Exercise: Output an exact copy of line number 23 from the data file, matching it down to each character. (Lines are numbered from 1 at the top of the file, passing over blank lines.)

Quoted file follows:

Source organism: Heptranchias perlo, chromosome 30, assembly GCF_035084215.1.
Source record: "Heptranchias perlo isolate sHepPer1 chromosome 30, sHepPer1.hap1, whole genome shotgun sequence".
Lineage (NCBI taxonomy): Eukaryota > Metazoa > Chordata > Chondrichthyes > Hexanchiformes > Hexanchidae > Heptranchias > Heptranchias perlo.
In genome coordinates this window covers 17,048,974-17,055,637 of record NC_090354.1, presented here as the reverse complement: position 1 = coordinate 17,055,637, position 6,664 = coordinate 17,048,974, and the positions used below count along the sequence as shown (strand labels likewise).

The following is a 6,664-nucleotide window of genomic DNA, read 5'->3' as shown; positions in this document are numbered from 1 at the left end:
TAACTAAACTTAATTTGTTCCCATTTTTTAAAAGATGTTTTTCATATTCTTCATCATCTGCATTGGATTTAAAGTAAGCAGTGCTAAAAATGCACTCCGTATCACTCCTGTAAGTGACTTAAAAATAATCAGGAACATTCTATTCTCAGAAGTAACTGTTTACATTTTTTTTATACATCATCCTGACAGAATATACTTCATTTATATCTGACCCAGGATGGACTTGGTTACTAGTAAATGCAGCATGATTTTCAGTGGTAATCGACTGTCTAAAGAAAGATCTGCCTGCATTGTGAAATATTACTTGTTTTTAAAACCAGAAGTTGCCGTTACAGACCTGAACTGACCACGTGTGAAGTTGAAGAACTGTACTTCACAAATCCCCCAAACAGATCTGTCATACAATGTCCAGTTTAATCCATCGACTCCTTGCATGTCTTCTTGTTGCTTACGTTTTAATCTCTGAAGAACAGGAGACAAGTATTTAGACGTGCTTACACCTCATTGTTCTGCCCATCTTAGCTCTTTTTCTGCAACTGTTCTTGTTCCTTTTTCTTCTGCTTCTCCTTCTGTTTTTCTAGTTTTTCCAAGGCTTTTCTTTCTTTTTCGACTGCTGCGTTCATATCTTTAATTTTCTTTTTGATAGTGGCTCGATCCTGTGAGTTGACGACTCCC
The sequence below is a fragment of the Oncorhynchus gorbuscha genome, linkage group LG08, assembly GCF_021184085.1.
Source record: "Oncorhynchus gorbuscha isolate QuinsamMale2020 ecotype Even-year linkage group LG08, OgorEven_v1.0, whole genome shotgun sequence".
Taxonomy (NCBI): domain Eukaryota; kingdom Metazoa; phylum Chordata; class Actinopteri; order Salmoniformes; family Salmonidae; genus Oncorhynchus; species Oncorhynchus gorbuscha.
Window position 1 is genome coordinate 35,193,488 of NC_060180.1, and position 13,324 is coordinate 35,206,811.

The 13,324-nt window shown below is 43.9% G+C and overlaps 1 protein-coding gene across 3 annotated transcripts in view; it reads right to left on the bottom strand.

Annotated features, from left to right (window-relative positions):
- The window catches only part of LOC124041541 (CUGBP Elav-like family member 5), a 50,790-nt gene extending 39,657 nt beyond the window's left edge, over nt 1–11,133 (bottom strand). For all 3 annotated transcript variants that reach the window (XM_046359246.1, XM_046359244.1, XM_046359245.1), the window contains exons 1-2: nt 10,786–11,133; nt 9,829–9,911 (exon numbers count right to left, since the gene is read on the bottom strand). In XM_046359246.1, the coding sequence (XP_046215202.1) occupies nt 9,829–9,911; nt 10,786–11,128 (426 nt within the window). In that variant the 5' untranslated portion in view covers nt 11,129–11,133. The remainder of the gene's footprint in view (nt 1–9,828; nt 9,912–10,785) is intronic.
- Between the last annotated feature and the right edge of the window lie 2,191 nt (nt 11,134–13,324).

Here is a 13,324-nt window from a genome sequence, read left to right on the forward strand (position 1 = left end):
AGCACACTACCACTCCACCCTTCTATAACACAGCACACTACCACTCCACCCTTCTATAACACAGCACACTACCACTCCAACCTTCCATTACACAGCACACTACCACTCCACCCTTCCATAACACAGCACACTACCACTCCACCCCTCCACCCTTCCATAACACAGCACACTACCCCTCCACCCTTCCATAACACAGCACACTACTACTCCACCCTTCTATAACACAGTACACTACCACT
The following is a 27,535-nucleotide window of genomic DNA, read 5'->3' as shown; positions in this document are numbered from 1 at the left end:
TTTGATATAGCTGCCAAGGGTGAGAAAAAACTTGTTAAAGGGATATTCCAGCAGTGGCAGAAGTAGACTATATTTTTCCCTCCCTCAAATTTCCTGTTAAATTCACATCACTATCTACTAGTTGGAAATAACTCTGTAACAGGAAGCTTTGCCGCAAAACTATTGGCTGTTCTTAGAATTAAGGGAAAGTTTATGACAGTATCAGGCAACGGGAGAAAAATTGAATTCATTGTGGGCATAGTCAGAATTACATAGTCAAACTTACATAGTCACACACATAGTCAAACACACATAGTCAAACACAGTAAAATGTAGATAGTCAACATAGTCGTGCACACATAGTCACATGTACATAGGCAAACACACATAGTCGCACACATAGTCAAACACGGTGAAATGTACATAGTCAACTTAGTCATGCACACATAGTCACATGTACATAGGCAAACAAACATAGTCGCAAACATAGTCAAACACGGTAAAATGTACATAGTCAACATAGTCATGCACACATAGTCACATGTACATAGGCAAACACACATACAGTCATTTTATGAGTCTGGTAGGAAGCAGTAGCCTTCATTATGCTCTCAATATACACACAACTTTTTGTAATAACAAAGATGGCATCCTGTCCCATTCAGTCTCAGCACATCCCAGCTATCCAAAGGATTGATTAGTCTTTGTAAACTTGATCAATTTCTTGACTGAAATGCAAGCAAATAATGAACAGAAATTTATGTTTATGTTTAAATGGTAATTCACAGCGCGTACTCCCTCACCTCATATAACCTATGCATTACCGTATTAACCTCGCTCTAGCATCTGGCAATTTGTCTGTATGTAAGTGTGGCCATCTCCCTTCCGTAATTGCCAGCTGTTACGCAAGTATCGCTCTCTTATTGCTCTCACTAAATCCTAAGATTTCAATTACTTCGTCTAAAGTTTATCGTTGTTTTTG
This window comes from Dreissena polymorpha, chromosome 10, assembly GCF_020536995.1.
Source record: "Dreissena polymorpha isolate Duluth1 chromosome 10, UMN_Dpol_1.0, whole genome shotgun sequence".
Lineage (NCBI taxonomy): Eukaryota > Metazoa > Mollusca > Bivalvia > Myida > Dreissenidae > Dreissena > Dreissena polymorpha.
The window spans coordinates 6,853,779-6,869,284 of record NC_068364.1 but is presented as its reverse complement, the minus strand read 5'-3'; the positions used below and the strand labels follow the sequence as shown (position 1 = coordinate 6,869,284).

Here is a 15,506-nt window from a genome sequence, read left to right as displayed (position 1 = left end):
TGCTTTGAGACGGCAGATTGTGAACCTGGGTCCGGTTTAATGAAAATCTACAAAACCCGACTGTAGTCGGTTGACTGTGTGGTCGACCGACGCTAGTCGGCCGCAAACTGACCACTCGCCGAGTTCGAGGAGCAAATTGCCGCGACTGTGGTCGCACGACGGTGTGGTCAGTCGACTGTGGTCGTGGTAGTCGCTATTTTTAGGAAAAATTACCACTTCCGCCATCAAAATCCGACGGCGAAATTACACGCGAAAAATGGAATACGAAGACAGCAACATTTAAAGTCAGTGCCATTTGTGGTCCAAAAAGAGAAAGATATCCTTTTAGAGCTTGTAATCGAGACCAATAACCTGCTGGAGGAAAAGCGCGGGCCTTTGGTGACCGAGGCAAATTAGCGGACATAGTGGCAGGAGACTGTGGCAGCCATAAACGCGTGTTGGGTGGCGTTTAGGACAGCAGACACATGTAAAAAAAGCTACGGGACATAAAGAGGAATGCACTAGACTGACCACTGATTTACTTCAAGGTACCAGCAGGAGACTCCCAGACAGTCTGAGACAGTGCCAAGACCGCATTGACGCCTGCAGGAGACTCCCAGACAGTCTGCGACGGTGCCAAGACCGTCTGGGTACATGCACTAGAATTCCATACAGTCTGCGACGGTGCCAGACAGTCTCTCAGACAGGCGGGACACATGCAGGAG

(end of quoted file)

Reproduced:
Here is a 15,506-nt window from a genome sequence, read left to right as displayed (position 1 = left end):